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Oak Timberworm Weevil (Arrhenodes minutus)


Detailing the physical features, habits, territorial reach and other identifying qualities of the Oak Timberworm Weevil



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The long beak and narrow body of the Oak Timberworm Weevil strays from the more familiar weevil's snout and humpback.



Updated: 07/07/2021; Authored By Staff Writer; Content ©www.InsectIdentification.org
An Oak Timberworm Weevil female lays her fertilized eggs on the injured or scraped parts of an oak tree, then it pushes each egg deeper into the tree's wound. She then covers the eggs with frass, a powdery mix of her own feces and wood shavings. Finding injured spots on the tree saves her the time and effort of having to chew an opening into the bark.

Healthy trees require her to use that long beak to break into the bark to create an opening. Unlike most beetles, the female Oak Timberworm Beetle consistently cleans her antennae of wood debris while she bores into fresh bark. The male guards her while she works. Each newly hatched larva bores deeper into the wood. The larva's tunneling through the wood leaves what look like pin holes in the timber, reducing the wood's usability once it is harvested. These tiny holes can be numerous and unsightly, making the wood a poor choice for flooring, furniture and other products, which lowers the lumber's grade and value.

The majority of this weevil's life is spent inside the tree. Adults tend to remain just under the bark, where they feast on fungi, sap, and other insects living in that layer of the trunk. Look for slender, black Oak Timberworm Weevils under the bark of oak trees or near gashes and cuts on the trunk. They are attracted to lights at night.




General Characteristics
Capability, Shape, Texture/Pattern, Benefits, Dangers


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Taxonomic Hierarchy
Species Breakdown
Kingdom: Animalia
  Phylum: Arthropoda
    Class: Insecta
      Order: Coleoptera
        Family: Brentidae
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          Genus: Arrhenodes
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            Species: minutus
Identifying Information
Size, Colors, Features
Scientific Name: Arrhenodes minutus
Category: Beetle
Size (Adult; Length): 7mm to 22mm (0.27" to 0.86")
Colorwheel Graphic Colors: black, orange, yellow
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Relative Size Comparison
Typical Size Between 7mm (0.3in) and 22mm (0.9in)
Lo: 7mm
Md: 14.5mm
Hi: 22mm
Territorial Map*
U.S., Canada, and Mexico
State of Alabama graphic
State of Arizona graphic
State of Arkansas graphic
State of California graphic
State of Colorado graphic
State of Delware graphic
State of Florida graphic
State of Georgia graphic
State of Idaho graphic
State of Illinois graphic
State of Indiana graphic
State of Iowa graphic
State of Kansas graphic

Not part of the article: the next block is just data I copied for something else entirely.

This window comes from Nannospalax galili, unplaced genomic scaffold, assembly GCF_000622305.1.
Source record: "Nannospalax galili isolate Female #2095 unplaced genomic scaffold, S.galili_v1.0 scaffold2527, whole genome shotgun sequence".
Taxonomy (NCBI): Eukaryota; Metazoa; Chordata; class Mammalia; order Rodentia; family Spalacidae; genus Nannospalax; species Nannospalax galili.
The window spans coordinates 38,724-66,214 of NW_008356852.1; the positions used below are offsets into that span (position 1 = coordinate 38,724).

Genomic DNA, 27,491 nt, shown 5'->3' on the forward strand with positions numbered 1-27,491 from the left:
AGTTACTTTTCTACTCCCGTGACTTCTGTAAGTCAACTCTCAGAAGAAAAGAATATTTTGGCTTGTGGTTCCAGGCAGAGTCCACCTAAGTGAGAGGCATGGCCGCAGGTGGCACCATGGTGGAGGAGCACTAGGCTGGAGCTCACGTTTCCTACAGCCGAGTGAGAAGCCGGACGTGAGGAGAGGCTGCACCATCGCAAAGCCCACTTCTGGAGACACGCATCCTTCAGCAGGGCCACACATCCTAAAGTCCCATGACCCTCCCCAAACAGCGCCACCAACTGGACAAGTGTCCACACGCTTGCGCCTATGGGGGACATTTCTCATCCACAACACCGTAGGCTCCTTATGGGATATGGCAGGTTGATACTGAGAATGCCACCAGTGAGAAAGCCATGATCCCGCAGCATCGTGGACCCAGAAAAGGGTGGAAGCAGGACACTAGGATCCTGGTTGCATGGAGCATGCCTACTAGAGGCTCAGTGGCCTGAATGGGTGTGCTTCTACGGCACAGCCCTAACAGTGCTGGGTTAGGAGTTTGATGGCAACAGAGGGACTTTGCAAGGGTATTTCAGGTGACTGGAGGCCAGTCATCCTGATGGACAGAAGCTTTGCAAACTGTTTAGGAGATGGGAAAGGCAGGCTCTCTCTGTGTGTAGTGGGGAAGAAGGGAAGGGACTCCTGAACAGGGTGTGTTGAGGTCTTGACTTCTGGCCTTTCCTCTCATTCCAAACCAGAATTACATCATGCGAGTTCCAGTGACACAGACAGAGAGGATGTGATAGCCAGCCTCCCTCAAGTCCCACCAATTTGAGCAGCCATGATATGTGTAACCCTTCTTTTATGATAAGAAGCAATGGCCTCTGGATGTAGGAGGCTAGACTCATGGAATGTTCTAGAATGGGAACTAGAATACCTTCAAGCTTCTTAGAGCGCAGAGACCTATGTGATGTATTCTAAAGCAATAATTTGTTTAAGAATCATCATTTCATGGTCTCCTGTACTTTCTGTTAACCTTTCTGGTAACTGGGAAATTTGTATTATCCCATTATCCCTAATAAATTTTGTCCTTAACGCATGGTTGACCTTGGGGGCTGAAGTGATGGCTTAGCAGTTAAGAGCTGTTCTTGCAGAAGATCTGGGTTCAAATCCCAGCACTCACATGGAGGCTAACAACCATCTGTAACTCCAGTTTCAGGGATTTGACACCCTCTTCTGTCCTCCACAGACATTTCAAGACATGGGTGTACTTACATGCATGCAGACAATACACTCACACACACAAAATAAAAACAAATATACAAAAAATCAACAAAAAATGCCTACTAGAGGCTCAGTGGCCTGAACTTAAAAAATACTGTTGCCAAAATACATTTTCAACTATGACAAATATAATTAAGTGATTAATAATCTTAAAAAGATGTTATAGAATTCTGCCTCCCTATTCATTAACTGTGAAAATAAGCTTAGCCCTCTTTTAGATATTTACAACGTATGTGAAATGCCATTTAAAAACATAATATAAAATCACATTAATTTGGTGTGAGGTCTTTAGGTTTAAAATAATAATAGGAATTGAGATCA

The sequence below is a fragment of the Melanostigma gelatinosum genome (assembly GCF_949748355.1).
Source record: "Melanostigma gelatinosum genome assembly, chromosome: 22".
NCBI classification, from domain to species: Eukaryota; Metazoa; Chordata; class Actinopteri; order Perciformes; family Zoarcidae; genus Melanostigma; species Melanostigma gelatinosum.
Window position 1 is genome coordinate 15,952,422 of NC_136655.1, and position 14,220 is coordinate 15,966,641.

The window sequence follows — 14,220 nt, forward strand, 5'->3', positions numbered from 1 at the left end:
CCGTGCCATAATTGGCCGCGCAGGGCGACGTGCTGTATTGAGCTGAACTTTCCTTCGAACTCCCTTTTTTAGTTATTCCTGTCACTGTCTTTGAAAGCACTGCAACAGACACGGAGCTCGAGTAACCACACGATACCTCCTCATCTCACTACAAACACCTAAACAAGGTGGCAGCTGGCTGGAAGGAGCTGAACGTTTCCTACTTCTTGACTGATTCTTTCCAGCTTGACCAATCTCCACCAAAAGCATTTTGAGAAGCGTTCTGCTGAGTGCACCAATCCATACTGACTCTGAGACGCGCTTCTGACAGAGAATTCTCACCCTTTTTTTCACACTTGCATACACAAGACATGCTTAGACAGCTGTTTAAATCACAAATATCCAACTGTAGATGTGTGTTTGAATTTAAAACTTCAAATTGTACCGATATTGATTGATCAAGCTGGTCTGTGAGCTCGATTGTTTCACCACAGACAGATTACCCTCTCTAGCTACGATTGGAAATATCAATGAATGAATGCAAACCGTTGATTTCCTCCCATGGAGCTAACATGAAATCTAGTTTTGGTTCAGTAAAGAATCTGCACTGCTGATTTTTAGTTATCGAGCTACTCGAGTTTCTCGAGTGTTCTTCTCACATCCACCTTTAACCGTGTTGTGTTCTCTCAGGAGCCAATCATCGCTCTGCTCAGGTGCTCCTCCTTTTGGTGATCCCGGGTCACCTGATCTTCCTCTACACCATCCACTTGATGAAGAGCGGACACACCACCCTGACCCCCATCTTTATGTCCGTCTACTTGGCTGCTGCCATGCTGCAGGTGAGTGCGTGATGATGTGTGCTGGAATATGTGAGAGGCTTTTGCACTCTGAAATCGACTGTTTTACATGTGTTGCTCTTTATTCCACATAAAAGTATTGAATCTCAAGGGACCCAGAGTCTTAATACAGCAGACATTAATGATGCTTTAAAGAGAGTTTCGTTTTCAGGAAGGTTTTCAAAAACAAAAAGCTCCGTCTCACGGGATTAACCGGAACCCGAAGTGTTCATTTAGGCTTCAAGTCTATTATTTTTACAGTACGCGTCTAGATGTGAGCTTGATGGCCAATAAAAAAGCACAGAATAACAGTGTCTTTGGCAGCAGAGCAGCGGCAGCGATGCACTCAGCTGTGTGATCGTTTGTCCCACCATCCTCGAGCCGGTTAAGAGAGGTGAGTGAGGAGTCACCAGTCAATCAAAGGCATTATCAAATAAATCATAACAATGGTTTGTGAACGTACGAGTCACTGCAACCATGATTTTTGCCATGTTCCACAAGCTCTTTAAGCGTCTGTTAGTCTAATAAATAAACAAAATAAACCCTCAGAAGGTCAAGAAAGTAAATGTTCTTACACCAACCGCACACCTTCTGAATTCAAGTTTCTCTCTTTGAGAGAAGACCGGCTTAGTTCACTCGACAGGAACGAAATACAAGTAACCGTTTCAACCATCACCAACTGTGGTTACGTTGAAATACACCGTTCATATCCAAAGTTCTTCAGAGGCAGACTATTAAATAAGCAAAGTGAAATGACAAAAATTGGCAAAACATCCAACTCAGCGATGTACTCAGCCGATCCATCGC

State of Kentucky graphic
State of Louisiana graphic
State of Maine graphic
State of Maryland graphic
State of Michigan graphic
State of Minnesota graphic
State of Mississippi graphic
State of Missouri graphic
State of Montana graphic
State of Nebraska graphic
State of Nevada graphic
State of New England graphic
State of New Jersey graphic
State of New Mexico graphic
State of New York graphic
State of North Carolina graphic
State of North Dakota graphic
State of Ohio graphic
State of Oklahoma graphic
State of Oregon graphic
State of Pennsylvania graphic
State of South Carolina graphic
State of South Dakota graphic
State of Tennessee graphic
State of Texas graphic
State of Utah graphic
State of Virginia graphic
State of Washington graphic
State of West Virginia graphic
State of Wisconsin graphic
State of Wyoming graphic
Canadian territory of Alberta graphic
Canadian territory of British Columbia graphic
Canadian territory of Manitoba graphic
Canadian territory of New Brunswick graphic
Canadian territory of Newfoundland and Labrador graphic
Canadian territory of Ontario graphic
Canadian territory of Quebec graphic
Canadian territory of Saskatchewan graphic
Territory map graphic of the country of Mexico
Contiguous United States shape map layer graphic
Alaska  
Hawaii  
Prince Edward Is.  
* MAP NOTES: The territorial heat map above showcases (in red) the states and territories of North America where the Oak Timberworm Weevil may be found (but is not limited to). This sort of data is useful when attempting to see concentrations of particular species across the continent as well as revealing possible migratory patterns over a species' given lifespan. Some insects are naturally confined by environment, weather, mating habits, food resources and the like while others see widespread expansion across most, or all, of North America. States/Territories shown above are a general indicator of areas inhabited by the Oak Timberworm Weevil. Insects generally go where they please, typically driven by diet, environmental changes, and / or mating habits.

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